The inscription on Capt. Charles Sandgran's headstone is now obliterated. But, a century ago, it was possible to read this terrible pronouncement: "the earth and the sea shall give up their dead."
The words “lost at sea” are the most melancholy, and often the most mysterious, inscriptions on gravestones at Gloria Dei. In those cases, the stones are merely markers for a person who never came home and never saw their loved ones again.
“Mrs. Sarah J. Fosque, aged seventy-five years, died suddenly at the Virginia Home for Incurables Sunday morning about 5 o’clock. She was subject to heart attacks and this disease as the cause of her demise. A few moments before she died she rang the bell for a nurse and told her when she came that she wanted the doctor at once. Before he could get down the steps she was dead.
The remains were shipped yesterday to Philadelphia, where she was born and had a number of relatives. She married Captain William F. Fosque, of Accomac County, and survived him several years. She possessed considerable property at the time of her death and was by no means a charity patient at home. She was a staunch but very liberal minded Episcopalian, frequently, when in better health, attending Methodist camp-meetings and taking great interest in the work of all denominations. She thought Easter the choicest day on the calendar and this was the day of her death.”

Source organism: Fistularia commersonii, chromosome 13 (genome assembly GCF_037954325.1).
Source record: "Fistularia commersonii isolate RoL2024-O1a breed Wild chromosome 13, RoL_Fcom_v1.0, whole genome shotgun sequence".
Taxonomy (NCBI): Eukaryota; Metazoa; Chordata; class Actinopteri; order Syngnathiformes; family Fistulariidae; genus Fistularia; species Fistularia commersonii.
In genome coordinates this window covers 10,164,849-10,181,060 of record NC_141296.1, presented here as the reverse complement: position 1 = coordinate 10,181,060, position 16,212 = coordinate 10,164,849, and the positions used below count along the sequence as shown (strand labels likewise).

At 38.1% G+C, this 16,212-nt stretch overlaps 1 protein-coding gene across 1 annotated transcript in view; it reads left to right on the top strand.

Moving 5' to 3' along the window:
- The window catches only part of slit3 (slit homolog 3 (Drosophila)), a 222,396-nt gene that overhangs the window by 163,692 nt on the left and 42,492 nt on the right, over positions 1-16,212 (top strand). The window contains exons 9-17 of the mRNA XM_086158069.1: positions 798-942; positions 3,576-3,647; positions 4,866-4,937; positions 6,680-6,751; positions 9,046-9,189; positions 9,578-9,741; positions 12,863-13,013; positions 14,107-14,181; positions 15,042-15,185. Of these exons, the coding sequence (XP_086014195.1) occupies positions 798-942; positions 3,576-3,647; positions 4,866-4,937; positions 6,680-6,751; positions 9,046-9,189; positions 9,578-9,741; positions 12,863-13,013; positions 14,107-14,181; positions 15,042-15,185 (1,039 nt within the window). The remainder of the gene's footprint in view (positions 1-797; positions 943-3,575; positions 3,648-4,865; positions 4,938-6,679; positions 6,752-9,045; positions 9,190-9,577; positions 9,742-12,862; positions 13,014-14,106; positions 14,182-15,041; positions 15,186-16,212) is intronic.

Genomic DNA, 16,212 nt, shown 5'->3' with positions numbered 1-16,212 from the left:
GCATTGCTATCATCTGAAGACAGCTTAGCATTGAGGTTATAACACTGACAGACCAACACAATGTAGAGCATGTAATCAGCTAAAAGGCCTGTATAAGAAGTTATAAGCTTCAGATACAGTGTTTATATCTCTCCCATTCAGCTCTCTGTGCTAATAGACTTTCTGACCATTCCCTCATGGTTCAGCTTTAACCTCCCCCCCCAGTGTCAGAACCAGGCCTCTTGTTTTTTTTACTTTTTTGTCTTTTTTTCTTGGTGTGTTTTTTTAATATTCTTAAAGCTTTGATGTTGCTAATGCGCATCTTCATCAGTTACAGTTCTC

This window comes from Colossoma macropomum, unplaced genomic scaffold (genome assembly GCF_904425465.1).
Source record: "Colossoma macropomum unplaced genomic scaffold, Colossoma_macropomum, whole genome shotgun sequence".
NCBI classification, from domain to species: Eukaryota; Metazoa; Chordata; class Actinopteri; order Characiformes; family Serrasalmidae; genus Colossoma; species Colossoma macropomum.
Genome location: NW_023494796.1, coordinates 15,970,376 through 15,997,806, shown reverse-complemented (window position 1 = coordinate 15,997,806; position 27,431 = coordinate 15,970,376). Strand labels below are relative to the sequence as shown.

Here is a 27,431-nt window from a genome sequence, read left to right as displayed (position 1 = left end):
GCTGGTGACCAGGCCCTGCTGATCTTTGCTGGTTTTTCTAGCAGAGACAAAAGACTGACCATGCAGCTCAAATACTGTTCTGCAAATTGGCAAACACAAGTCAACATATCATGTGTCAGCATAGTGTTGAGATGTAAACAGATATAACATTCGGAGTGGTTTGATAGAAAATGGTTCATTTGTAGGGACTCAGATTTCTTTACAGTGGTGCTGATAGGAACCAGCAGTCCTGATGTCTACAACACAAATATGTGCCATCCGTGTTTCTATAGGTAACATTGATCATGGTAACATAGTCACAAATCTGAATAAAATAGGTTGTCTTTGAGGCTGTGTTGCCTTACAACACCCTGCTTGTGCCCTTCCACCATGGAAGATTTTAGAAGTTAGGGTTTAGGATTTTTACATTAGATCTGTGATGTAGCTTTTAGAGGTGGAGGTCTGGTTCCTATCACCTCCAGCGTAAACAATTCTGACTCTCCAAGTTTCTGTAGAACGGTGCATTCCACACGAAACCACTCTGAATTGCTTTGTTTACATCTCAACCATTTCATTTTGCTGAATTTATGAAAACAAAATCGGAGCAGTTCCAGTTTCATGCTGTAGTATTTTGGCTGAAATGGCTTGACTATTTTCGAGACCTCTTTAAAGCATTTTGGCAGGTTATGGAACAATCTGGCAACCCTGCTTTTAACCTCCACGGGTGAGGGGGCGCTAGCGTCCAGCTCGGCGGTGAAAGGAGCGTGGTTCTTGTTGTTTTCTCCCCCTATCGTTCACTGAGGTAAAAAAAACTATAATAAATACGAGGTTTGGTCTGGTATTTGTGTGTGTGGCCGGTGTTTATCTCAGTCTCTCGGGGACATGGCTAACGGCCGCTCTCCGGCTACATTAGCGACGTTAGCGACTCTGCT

Source: “Obituary.” Richmond Times 14 April 1903: 2. Print.
Alexander Wilson was born on July 6, 1766, in Paisley, Scotland. At the age of 13 he apprenticed in the weaving trade spending ten years as a weaver. He then began traveling about Scotland as a peddler and writing dialect poems, which he published. Discouraged by poverty and by political persecution because of some satires he wrote, he immigrated to America
Captain Douglass was born in 1747. Soon after the Battle of Lexington he began his military service. On June 3, 1776, the Continental Congress resolved “that a flying camp be immediately established in the middle colonies.” The definition of the Flying Camp Battalion is a Reservist or a Home Guard. Their duties were to serve and protect citizens of the state in case of an invasion. They acted like a police force guarding barracks and government buildings. For its part, Pennsylvania was called upon to provide a force of some 6,000 men. Delegations of one officer and two enlisted men from each of Pennsylvania’s fifty-three associated battalions met in Lancaster, on July 4, 1776, for the purpose of selecting this force.(more…)